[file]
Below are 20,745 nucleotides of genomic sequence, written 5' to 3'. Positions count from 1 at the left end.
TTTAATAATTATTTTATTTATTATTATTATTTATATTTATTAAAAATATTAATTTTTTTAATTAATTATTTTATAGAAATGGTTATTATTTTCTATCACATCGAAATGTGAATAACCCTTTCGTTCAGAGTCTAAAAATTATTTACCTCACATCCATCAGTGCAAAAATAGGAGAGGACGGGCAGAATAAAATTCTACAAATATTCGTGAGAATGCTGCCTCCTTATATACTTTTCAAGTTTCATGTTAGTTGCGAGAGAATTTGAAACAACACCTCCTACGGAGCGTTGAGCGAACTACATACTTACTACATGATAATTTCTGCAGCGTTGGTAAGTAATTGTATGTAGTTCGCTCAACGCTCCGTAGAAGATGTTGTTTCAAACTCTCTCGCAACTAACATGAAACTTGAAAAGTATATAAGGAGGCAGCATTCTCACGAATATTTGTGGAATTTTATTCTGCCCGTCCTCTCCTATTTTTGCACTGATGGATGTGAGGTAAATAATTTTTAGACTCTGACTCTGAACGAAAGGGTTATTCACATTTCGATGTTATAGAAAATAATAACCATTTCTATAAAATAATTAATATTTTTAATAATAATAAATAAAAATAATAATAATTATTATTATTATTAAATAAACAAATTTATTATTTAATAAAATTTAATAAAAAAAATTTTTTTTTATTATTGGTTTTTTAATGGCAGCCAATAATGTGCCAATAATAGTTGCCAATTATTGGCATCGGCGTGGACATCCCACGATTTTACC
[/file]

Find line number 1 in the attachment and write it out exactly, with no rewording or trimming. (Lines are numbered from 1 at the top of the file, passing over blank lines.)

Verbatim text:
Below are 20,745 nucleotides of genomic sequence, written 5' to 3'. Positions count from 1 at the left end.